The Miami company selling a generic PC that runs Mac OS X says it will fight Apple in the courts — but it’s reasoning seems flawed.
Psystar says it has ported OS X to run on a $400 machine called the OpenMac — in violation of the OS X’s shrinkwrap license, which restricts the software from being installed on any non-Apple branded machine.
But a spokesman for Psystar told InformationWeek that Apple’s shrinkwrap license for OS X violates U.S. antitrust law.
“What if Microsoft said you could only install Windows on Dell computers?” said the spokesman, identified only as Robert.
He continued: “What if Honda said that, after you buy their car, you could only drive it on the roads they said you could?”
But the spokesman seems to be confusing monopoly with abuse of monopoly. Having a monopoly is not illegal — abusing that monopoly is.
And although there’s no definitive court ruling on the enforceability of shrinkwrap EULA licenses (End-User License Agreements), Apple will likely sue under the more sweeping Digital Millennium Copyright Act (DMCA), which criminalizes the circumvention of copyright controls.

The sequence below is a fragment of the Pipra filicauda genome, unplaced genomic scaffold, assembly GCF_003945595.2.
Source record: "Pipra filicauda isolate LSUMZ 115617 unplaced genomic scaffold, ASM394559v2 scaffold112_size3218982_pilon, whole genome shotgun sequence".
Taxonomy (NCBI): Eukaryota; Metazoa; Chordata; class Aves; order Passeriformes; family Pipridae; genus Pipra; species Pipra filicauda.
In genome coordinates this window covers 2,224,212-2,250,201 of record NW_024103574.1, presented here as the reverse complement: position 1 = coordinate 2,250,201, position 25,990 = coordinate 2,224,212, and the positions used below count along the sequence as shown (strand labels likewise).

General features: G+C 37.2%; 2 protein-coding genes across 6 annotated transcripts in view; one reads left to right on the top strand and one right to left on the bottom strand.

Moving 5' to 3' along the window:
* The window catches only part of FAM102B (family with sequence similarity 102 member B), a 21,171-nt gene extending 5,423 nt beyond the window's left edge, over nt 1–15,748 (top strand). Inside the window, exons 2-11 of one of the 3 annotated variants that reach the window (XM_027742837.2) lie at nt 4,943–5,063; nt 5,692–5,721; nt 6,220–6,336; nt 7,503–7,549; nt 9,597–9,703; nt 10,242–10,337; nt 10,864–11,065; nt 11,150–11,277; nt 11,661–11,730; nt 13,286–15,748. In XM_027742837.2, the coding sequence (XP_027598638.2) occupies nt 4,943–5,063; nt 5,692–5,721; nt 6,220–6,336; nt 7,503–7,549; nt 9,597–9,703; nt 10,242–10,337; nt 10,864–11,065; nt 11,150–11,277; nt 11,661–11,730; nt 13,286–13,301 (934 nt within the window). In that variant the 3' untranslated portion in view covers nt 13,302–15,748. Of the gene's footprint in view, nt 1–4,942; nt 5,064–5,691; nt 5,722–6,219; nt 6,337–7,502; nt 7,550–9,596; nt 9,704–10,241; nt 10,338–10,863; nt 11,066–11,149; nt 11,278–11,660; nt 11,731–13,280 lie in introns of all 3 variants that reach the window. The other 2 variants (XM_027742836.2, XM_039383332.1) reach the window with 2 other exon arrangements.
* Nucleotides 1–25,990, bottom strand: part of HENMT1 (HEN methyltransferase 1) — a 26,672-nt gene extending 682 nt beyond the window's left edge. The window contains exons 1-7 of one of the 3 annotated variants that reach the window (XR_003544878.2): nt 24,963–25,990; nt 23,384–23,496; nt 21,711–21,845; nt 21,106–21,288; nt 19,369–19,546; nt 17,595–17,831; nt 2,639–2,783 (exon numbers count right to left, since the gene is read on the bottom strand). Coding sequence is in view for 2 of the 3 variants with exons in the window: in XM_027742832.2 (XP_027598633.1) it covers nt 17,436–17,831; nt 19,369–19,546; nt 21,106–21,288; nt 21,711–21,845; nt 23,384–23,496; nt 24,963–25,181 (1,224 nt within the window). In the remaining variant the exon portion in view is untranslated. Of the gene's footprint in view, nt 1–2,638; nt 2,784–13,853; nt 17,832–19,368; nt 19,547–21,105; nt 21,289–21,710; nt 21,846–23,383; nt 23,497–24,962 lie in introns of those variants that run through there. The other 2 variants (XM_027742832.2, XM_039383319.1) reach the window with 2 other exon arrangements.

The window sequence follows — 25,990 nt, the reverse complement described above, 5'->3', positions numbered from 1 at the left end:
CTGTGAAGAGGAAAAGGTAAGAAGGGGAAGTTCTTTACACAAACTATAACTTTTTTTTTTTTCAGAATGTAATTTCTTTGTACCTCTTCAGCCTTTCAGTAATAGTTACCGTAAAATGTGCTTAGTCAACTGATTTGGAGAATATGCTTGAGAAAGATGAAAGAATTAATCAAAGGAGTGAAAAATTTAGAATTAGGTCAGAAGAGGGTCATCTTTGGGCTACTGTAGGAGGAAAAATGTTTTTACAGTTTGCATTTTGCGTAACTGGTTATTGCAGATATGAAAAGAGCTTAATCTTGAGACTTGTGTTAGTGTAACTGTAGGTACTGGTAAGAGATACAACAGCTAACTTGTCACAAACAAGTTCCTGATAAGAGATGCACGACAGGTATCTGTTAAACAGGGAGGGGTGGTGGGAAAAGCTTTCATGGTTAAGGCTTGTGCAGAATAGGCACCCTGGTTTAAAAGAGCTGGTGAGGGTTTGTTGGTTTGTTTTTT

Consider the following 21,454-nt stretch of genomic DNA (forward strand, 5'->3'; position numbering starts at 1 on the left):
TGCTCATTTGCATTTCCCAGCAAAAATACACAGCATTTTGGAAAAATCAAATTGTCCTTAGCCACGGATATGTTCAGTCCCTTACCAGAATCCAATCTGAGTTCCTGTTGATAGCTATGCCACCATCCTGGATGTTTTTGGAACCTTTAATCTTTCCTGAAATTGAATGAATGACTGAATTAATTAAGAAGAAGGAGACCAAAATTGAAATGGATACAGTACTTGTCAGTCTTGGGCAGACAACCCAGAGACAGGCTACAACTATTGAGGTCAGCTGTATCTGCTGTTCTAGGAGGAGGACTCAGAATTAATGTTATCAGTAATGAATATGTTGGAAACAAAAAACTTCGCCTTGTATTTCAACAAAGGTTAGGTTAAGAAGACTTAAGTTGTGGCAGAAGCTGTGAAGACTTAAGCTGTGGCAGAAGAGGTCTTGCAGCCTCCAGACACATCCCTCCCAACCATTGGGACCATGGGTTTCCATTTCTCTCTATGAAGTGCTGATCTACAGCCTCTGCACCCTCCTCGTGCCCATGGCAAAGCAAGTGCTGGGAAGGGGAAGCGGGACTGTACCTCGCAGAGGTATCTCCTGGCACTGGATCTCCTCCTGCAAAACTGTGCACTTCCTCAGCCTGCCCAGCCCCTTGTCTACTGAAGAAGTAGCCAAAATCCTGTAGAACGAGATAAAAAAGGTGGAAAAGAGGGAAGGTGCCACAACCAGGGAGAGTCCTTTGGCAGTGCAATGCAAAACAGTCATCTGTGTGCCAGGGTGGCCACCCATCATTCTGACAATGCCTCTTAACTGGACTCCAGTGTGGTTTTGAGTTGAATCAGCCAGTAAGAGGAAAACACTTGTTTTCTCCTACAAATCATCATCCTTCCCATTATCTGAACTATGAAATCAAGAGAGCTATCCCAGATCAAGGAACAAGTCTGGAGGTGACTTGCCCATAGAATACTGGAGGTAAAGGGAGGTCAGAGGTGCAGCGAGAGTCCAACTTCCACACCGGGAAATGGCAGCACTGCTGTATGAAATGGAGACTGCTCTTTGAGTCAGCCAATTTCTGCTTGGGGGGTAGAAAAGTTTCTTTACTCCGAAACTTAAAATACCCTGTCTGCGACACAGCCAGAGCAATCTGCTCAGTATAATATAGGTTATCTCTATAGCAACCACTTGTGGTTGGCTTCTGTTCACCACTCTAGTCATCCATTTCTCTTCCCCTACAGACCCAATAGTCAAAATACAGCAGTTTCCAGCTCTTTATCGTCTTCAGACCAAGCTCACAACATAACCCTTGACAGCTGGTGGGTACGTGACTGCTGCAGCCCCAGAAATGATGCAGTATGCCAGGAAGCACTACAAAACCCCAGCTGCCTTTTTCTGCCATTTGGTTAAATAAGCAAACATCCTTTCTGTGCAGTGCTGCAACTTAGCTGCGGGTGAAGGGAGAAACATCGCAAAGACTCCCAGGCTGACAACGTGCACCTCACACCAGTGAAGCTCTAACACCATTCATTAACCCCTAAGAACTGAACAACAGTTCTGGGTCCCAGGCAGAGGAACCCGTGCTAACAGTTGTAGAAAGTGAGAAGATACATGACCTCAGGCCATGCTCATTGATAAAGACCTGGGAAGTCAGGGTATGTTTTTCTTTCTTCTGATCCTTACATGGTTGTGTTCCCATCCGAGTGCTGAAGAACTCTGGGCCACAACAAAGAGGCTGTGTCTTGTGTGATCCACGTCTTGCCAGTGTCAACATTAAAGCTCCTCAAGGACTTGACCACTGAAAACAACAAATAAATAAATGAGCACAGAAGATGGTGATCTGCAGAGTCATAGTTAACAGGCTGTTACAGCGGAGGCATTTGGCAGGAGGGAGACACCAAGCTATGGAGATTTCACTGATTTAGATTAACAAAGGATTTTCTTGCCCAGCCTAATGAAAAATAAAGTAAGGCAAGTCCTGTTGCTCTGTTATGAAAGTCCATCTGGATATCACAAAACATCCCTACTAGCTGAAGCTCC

Apple has encrypted core segments of OS X — including portions of the Finder and Dock — in an overt anti-piracy effort, according to eWeek. Security researcher Bruce Schneier, said companies are using the DMCA as an anti-piracy measure, but also to prevent reverse engineering. Any attempt to break the encrypted code is in violation of the DMCA.
Psystar’s OpenMac claims to be a 2.2GHz Intel Core 2 Duo machine with 2GB of RAM, a 250GB hard drive, integrated Intel graphics, a DVD burner and four USB Ports. Most of the components can be upgraded.